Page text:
The “Valentine” as a note or letter appeared in the 15th century—one of the first documented instances being a drawing of a knight and lady, with Cupid in the act of sending an arrow to pierce the knight’s heart. The invention of the printing press and spread of printed materials had increased common literacy. So, by the 17th century, people of all classes were exchanging notes expressing various degrees of heart-felt admiration. And thanks to a formal postal system in the 1850’s, American Esther Howland’s first mass-produced Valentine cards, Valentine’s Day had become quite a “showy affair.”

Box 408 of page 54

Jewel case with nouveau cupid and poppy motif. 1907; 4 1/2 x 3 1/2 x 2 1/4"; NB Rogers Silver Plate Co.

While the profusion of Valentine’s cards today is commonplace, it was the advent of the Romantic Movement in English literature at the end of the 18th century that laid the groundwork for just such a romantic holiday. The Romantic Movement took the passionless logic, rationalism and pragmatic spirit of the 18th century “enlightenment” and replaced it with emotion, romantic love, and appreciation of the beauties and wonders of the world. The grandeur to which the individual and all human kind were capable became anchors to a humanizing counter-reaction to the utilitarian hard reason, science and expanding industrialization. This was a major influence on the arts and would eventually lead to more emotion-based decorative motifs such as Rococo and Art Nouveau.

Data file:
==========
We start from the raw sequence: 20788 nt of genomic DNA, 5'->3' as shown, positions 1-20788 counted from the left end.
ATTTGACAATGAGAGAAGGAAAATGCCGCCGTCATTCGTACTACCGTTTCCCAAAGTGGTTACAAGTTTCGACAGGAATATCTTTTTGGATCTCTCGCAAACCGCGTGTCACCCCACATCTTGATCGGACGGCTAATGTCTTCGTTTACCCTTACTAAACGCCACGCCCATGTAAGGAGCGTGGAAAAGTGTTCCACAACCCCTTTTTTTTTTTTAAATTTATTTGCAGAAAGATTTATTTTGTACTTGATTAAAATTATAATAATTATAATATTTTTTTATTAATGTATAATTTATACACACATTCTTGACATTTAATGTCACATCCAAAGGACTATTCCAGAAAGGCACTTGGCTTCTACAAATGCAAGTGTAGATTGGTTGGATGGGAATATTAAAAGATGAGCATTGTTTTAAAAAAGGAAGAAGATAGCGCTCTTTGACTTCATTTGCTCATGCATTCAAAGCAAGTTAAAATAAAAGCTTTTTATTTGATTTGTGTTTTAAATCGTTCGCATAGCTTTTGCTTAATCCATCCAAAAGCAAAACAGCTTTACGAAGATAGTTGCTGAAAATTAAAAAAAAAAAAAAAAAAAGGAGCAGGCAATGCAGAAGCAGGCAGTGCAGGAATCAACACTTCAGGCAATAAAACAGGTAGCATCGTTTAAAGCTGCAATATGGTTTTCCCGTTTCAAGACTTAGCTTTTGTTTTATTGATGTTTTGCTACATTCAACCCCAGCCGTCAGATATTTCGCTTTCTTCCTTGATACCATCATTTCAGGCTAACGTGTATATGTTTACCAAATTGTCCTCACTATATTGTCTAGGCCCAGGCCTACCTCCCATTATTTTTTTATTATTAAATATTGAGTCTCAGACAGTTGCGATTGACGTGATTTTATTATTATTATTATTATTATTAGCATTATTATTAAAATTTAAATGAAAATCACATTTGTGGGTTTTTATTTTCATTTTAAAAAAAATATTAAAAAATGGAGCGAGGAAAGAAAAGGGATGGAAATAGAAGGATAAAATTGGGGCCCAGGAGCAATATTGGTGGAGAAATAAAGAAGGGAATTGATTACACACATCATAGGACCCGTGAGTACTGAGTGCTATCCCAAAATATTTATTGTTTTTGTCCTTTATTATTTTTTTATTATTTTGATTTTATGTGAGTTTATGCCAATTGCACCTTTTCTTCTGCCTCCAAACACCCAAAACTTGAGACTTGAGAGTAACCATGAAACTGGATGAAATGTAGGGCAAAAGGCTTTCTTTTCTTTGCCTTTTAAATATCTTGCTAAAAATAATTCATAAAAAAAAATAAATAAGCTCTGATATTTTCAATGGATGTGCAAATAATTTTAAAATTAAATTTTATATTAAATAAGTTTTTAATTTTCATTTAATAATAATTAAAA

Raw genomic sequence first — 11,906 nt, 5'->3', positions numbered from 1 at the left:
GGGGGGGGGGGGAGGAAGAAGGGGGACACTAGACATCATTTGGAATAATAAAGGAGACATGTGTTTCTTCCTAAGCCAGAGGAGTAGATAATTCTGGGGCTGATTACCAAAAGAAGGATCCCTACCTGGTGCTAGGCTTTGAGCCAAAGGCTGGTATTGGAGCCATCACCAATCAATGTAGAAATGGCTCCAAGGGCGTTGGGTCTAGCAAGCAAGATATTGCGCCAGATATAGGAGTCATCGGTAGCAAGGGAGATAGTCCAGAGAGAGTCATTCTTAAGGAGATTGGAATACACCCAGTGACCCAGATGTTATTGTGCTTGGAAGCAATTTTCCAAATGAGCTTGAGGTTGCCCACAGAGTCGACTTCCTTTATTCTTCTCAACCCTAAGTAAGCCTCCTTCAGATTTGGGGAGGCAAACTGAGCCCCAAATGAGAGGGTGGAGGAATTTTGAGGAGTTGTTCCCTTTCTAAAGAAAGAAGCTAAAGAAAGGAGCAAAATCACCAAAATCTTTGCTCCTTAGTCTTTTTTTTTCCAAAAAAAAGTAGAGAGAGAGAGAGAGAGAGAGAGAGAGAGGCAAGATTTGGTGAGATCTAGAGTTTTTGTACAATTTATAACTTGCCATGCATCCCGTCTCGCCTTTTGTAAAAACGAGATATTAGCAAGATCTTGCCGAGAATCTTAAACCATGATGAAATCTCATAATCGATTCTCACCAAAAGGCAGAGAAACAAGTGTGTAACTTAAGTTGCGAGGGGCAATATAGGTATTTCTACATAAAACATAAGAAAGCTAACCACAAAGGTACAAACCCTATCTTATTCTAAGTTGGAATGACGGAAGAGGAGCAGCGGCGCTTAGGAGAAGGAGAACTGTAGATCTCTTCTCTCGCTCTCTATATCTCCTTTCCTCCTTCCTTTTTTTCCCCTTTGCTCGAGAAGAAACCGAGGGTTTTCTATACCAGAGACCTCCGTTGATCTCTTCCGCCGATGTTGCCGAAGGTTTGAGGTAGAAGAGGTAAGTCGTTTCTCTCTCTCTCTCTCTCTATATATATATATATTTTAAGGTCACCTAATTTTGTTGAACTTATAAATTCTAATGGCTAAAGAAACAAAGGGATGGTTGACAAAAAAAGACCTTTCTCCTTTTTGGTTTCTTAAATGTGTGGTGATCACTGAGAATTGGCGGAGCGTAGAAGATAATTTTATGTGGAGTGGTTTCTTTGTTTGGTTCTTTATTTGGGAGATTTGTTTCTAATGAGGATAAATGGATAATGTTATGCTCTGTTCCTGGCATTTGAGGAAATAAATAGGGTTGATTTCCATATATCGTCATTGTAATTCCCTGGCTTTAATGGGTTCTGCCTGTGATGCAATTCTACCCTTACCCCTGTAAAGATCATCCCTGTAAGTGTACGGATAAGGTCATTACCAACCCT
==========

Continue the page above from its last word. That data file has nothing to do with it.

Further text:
Enduring gifts such as jewel boxes with symbolic embellishments became popular. Cast in metal and finished with gold or silver, these elaborate boxes conveyed the wonderful message “I love you.” Cupids, cherubim, hearts and other symbols were employed to render an unmistakable and permanent message that a pretty jewelry box was such a gift. Better than a letter or a singing telegram, a jewelry box in the boudoir, where it could be viewed daily, was a permanent testament and purposeful reminder of affection, as well as a delight to the eye.

Box 157 page 55

Nouveau Cupid and lily pad motif. 1906; 5 1/4 x 3 3/4"; Weidlich Bros. Mfg. Co.

When we think of Valentine’s Day today, we envision Roses, Cupid with his golden tipped arrows, and Hearts be-decked with ribbons. What we may have forgotten, is the very rich history behind these and other symbols of love. For example, the heart has long been considered in many cultures to be the seat of human emotions representing energy, devotion, health, and the innermost self. In the earliest of times, the heart shape we now commonly accept, was seen on the seed pod of the Silphium plant—a long extinct type of fennel. This rare plant had medicinal uses that were so valuable that the Greeks believed it to be a gift from Apollo. Hearts as symbols of “love” date from the late medieval period.